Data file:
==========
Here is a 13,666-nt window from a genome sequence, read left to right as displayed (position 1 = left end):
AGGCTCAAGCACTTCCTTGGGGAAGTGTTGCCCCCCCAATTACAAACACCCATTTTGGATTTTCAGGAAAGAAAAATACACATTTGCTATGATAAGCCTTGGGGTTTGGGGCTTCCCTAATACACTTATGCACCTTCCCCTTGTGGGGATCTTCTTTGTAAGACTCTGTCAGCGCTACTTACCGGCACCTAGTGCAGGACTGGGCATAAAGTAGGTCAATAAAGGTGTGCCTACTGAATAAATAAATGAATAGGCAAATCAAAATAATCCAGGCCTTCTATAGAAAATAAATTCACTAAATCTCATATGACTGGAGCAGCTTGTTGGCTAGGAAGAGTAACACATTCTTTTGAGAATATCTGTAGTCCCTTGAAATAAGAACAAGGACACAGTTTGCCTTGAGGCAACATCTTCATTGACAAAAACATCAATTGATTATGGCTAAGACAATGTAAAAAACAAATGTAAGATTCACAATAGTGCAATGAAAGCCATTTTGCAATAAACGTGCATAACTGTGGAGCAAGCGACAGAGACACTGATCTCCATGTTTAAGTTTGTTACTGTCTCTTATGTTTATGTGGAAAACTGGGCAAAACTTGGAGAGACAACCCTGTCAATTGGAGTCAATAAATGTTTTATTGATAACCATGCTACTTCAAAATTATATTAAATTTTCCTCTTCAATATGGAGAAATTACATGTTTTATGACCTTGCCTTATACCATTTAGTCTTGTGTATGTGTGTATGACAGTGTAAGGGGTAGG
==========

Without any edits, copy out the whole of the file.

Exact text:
Here is a 13,666-nt window from a genome sequence, read left to right as displayed (position 1 = left end):
AGGCTCAAGCACTTCCTTGGGGAAGTGTTGCCCCCCCAATTACAAACACCCATTTTGGATTTTCAGGAAAGAAAAATACACATTTGCTATGATAAGCCTTGGGGTTTGGGGCTTCCCTAATACACTTATGCACCTTCCCCTTGTGGGGATCTTCTTTGTAAGACTCTGTCAGCGCTACTTACCGGCACCTAGTGCAGGACTGGGCATAAAGTAGGTCAATAAAGGTGTGCCTACTGAATAAATAAATGAATAGGCAAATCAAAATAATCCAGGCCTTCTATAGAAAATAAATTCACTAAATCTCATATGACTGGAGCAGCTTGTTGGCTAGGAAGAGTAACACATTCTTTTGAGAATATCTGTAGTCCCTTGAAATAAGAACAAGGACACAGTTTGCCTTGAGGCAACATCTTCATTGACAAAAACATCAATTGATTATGGCTAAGACAATGTAAAAAACAAATGTAAGATTCACAATAGTGCAATGAAAGCCATTTTGCAATAAACGTGCATAACTGTGGAGCAAGCGACAGAGACACTGATCTCCATGTTTAAGTTTGTTACTGTCTCTTATGTTTATGTGGAAAACTGGGCAAAACTTGGAGAGACAACCCTGTCAATTGGAGTCAATAAATGTTTTATTGATAACCATGCTACTTCAAAATTATATTAAATTTTCCTCTTCAATATGGAGAAATTACATGTTTTATGACCTTGCCTTATACCATTTAGTCTTGTGTATGTGTGTATGACAGTGTAAGGGGTAGG